Saturday, 12 December 2009
Aliya recently posted about the use of first v third person, and tenses, and I now have a similar problem. My WIP has three main characters, and each chapter is written from a particular person's POV. But - the three have regular get-togethers, and here I am floundering as to POV and tense. The separate chapters are in the past tense, but I'm thinking of having the all-together chapters in the present tense, partly to differentiate them. So far so good. What I am finding really difficult is that having, as it were, got inside each character's head for the separate chapters, what do I do when they're all together? Get inside all their heads one at a time? Or just do an overview? In my previous novels, I've always written from a particular POV or in the first person (which does away with the problem altogether). Does anyone have any advice, please?
Posted by Frances Garrood at 17:16
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Hi Frances. A question - you say that each chapter is written in one person's POV - are you using third person or first person? I think this will have an effect on how you handle the 'all together' chapters'. For instance, it would obviously be easier to just widen your 'psychic distance' in the ensemble scenes if you were already in third person, whereas if you were in first person for the separate chapters then a sudden swap to third person woudl be harder.ReplyDelete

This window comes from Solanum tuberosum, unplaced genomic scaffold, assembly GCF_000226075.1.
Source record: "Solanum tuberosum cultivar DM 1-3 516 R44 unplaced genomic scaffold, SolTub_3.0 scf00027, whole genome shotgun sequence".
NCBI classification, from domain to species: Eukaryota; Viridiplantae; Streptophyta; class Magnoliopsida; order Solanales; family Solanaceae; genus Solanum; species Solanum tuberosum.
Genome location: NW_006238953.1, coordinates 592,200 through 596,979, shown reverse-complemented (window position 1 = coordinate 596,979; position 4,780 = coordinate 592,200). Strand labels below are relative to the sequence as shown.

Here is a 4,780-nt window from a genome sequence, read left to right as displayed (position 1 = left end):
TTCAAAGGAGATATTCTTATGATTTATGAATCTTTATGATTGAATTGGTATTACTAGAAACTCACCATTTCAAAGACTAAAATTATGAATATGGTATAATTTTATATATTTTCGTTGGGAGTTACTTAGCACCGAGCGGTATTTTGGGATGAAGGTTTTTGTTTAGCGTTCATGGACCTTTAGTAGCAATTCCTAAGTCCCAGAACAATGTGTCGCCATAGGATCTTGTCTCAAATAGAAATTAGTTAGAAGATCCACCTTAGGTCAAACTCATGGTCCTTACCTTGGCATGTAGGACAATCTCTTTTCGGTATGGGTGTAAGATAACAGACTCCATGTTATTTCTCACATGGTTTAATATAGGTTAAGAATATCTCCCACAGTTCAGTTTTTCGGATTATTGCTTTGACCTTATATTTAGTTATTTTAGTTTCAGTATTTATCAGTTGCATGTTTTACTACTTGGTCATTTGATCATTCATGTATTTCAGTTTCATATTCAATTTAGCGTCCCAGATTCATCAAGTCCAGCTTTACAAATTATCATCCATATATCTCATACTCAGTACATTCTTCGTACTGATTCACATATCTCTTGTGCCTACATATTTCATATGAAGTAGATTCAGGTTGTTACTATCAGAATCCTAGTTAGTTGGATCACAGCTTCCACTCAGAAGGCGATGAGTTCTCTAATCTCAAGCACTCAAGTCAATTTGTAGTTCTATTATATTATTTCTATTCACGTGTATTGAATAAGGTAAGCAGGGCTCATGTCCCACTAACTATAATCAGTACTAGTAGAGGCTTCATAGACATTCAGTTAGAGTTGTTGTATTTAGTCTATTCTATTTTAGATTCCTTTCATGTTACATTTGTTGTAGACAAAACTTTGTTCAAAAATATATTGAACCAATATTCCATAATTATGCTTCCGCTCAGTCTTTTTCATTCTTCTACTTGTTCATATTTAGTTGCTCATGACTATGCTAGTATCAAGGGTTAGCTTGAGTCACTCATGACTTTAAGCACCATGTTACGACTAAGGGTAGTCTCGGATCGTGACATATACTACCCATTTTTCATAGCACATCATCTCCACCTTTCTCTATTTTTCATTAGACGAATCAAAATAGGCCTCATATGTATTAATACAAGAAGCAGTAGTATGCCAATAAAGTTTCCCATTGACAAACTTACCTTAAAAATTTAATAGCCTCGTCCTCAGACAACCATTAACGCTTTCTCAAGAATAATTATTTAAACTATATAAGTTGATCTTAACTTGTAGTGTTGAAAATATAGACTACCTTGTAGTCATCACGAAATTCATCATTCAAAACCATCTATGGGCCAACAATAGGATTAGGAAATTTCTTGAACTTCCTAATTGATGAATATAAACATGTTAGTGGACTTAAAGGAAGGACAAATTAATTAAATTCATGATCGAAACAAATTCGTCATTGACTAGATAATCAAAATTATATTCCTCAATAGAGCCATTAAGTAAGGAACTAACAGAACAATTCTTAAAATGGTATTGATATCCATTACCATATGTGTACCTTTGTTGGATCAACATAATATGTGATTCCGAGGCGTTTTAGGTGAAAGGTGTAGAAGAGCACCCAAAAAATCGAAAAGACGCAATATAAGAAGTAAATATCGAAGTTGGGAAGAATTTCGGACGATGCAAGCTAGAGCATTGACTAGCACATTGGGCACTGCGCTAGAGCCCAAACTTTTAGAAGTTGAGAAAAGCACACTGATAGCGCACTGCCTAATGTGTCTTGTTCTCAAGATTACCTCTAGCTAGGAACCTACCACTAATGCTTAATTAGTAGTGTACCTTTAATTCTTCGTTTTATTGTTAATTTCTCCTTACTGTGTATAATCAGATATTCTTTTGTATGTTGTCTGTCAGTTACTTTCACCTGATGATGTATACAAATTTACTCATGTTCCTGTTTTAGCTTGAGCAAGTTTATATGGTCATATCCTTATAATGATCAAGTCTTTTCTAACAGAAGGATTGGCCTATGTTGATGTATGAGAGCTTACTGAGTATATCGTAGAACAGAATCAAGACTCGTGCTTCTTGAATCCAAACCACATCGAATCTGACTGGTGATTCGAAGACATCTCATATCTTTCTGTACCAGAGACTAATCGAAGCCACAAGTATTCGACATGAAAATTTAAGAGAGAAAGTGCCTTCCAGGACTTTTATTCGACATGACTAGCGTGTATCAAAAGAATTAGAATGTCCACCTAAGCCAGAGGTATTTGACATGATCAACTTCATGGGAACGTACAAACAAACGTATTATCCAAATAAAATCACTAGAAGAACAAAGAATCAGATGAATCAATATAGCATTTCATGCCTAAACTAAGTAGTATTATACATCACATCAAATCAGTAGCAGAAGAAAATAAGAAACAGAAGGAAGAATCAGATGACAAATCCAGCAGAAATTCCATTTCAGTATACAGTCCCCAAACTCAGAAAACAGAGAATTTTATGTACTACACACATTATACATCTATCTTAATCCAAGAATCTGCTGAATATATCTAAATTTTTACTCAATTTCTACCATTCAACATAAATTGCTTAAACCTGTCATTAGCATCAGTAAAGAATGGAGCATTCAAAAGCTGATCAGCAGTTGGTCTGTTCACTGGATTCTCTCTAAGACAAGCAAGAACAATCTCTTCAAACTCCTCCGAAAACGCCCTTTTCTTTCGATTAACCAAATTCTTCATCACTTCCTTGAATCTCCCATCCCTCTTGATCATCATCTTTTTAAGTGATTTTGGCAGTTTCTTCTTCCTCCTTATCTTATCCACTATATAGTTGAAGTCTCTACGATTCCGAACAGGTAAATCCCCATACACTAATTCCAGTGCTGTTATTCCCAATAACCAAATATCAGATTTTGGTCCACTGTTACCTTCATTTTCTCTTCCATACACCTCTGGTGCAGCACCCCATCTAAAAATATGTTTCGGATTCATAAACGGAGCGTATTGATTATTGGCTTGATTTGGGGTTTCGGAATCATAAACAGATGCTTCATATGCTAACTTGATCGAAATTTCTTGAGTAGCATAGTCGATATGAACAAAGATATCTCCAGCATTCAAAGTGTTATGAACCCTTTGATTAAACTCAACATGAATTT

Each chapter is written in the third person, Alis. So - where do I go from here??ReplyDelete
I think, if it was me (and bearing in mind that I don't know anything about your book!) I'd be inclined to do each of the 'get-together' scenes from a different person's point of view - ie stay in a particular individual's head and comment on the others. Each time, you'd get different view of the ensemble through a different POV.ReplyDelete
Alternatively, you could withdraw slightly into a more omniscient voice and 'helicopter' so that you're not in anybody's head in the 'get together' scenes so you can comment in a more dispassionate way on their interactions. That has the added advantage that you, the writer, might begin to see the characters in a different light which could add variety to the mix.
Or neither of the above! Knotty problems - they're great when you find a really good solution but until then they're just buggers!
Thanks very much for that, Alis. I had thought of the 'helicopter' approach, but not the other idea, which is a good one. I'll sleep on it...ReplyDelete
Frances, for what it's worth, another technique you can use in the over view chapters is to section it up a little, finding each (moderately substantial) section best-suited to one of the characters and maintaining their POV and then doing aReplyDelete
section break in an appropriate way to switch POV's. You don't want to that that mid-dialogue or mid-activity, but there are ways of crafting natural breaks for that kind of transition.
That's a great idea, Nevets. Thanks.ReplyDelete
PS Nevets - I'm doing what you suggested, and it's working quite well. Agent likes the idea too. Cheers!ReplyDelete